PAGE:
In 2012, Matthias Farley had the best year of his career, playing a key role for one of the top defenses in the country. In 2013 his play slipped. This spring a new coordinator arrived in South Bend and Farley was given a chance to reclaim his status as a trusted defender in the form of a position switch.
In the new scheme, Farley will be asked to play tough against the run, blitz off the edge and play man coverage. Did you shudder a little when you read the last part? Farley (and the rest of the Irish defense) struggled in man coverage last year. Based on what I saw in the Blue and Gold game, Matthias Farley still has some work to do in the man coverage department. Let's take a look at the film and I'll show you what I mean.
Man coverage, with no safety help. The pinnacle of the man coverage experience. Two men enter, one man leaves, one man wolf pack, survival of the.... well you get the point. The blue lines represent the man coverage responsibilities, the yellow lines represent the routes the receivers will run.
Matthias Farley (# 41, red circle) will cover Amir Carlisle (#3). Carlisle is going to test Farley deep with a post pattern.
A fraction of a second after the snap. Farley has made a small error in his technique that will have big consequences later on.
Farley isn't shaded to a side, rather he is aligned head up on the receiver (red line). In this coverage he should be shaded to the inside like corner Cole Luke # 3 (blue line).
Taking away the inside in this situation has two key advantages. First, it makes the receivers break more predictable. If the defender is shaded inside, the receiver is forced to go to the outside. By contrast, when a defensive back is aligned head up, the receiver can break to the inside or outside. This extra variable causes the defender to hesitate ever so slightly while he determines which way the receiver is breaking. This hesitation places the defender at a disadvantage. The second advantage to shading inside while in man coverage is it forces the quarterback to throw to the outside. This means the ball must travel a greater distance, which gives the defender more time to react and make a play.
Farley would be better served if his alignment was inside, closer to the black line as opposed to the red line.
Farley's alignment isn't great, but he also has some other issues with his technique. The first problem is that as he back pedals his hips rise (red arrow). High hips make it more difficult to change direction when the receiver makes his break.
Even worse is Farley's stride. Look at how short it is (red circle). It looks as though he is decelerating. Take a look at Carlisle's stride (yellow circle). He's in full sprint. I'm no physicist, but my guess is that if Carlisle is running at full speed and Farley is slowing down, that could mean trouble.
As an aside receiver Justin Brent # 11 (blue circle) is breaking down preparing to make a cut. Note the difference in stride compared to Carlisle. Defensive backs need to be able to read these obvious cues and react appropriately to them.
Carlisle blows by Farley like he's standing sitll. All is not lost though. If you play man coverage, sometimes this happens. The best players don't panic in this situation. They focus on their man and follow the black arrow to get in the best position to make a play when the ball arrives.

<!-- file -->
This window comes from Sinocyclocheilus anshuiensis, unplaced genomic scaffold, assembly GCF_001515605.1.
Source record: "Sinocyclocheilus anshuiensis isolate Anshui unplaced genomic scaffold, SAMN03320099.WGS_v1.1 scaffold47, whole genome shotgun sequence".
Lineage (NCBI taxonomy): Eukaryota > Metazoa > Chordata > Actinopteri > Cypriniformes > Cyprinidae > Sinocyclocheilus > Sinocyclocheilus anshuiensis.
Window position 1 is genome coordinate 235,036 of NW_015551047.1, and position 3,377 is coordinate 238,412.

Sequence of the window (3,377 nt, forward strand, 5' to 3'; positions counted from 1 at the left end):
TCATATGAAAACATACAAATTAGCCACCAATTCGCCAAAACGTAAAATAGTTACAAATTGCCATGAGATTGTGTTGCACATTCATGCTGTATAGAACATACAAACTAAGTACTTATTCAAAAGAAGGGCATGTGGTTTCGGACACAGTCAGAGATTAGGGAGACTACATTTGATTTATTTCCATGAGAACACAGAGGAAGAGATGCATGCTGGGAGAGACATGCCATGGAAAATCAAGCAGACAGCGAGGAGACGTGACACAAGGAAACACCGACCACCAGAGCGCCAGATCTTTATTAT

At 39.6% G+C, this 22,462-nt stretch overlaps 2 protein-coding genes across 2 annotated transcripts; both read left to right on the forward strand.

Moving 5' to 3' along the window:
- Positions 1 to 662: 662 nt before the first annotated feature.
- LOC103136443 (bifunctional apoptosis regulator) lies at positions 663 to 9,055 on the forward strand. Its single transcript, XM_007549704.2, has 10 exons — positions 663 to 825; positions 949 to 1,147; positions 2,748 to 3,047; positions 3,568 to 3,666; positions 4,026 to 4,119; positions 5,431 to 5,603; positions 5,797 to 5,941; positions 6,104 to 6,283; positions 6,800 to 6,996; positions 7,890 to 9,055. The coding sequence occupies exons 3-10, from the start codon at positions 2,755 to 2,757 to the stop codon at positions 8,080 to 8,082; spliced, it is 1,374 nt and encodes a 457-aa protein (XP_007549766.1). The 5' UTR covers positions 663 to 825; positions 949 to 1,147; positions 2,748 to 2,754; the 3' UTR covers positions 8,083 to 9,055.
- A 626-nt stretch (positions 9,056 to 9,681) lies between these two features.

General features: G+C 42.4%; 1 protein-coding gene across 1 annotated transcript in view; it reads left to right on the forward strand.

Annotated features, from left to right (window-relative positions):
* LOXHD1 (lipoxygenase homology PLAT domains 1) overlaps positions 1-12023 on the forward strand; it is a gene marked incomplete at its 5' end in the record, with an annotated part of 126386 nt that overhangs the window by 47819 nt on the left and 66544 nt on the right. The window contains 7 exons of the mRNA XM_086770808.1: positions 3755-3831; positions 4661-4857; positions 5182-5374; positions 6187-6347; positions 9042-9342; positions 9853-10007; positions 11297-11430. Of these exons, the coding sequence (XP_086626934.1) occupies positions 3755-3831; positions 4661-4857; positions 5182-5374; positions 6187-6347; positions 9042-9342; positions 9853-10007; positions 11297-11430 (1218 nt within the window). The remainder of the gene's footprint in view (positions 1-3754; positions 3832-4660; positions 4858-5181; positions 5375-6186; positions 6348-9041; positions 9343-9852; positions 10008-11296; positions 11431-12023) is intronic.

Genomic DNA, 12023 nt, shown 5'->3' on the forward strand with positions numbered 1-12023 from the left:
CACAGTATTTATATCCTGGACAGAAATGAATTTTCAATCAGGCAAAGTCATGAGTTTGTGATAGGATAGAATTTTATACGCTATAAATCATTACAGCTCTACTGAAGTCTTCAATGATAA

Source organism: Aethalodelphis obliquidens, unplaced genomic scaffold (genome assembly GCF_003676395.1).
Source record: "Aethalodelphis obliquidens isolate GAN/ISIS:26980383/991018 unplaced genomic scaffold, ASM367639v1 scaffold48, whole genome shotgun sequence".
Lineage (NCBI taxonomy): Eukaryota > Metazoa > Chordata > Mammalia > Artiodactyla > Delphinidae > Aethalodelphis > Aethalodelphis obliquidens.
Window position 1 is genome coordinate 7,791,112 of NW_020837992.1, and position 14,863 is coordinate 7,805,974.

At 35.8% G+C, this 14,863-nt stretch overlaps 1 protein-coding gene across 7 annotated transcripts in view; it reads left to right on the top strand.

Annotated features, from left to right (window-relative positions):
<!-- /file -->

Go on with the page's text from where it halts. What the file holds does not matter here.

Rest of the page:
It's hard to see on this screen shot, but when Farley realizes that Carlisle is blowing by him he looks back at the quarterback (red circle). This is a bad idea, it's hard to run fast when you are looking backwards. Feel free to go outside and try it now (Disclaimer: OFD accepts no responsibility for any injuries you or others may sustain as a result of trying this, for more information please contact my attorney MotS. If you do get hold of him, could you ask him to call me? I've been trying to get hold of that guy for a month).
Farley should be focused squarely on his man (red dotted line) and accelerating to get back into position (black arrow).
In fairness to Matthias Farley, it is possible that he was expecting safety help to the middle. However, the pre-snap alignment shown here
doesn't suggest safety help over the top on the trips side of the formation.
It's also possible that the safety on the trips side was supposed to read the release of the 3rd receiver. If he runs a short route, the safety would get depth and help Farley with the vertical route. Even so, if the 3rd receiver went vertical the safety would have to take him and Farley would be left all alone anyway. As a result he should have been prepared to react if the safety didn't provide support on the vertical route.
I wasn't in the huddle, so I can't say for sure what the coverage was. It's possible that Farley was the victim of an error by the safety and that's why he was shaded to the outside (although this doesn't explain Carlisle blowing by him). From the pre-snap alignment, it sure looks like 0 coverage on the trips side, which means Farley should have taken away the inside.
Using Occam's razor, the most likely explanation is the simplest one. Farley blew the coverage. Take a look at the video and you can judge for yourself.
Fortunately, for Farley the ball was overthrown and there was no harm done. There is a lesson here though. Small breakdowns in technique become magnified in man coverage and can become big problems later.
Matthias Farley has some work to do to improve his man cover technique. I believe he can and will improve. He's experienced, he's a good athlete and he's a veteran player. It would be nice to see him transition from internet whipping boy, to valued member of the defense.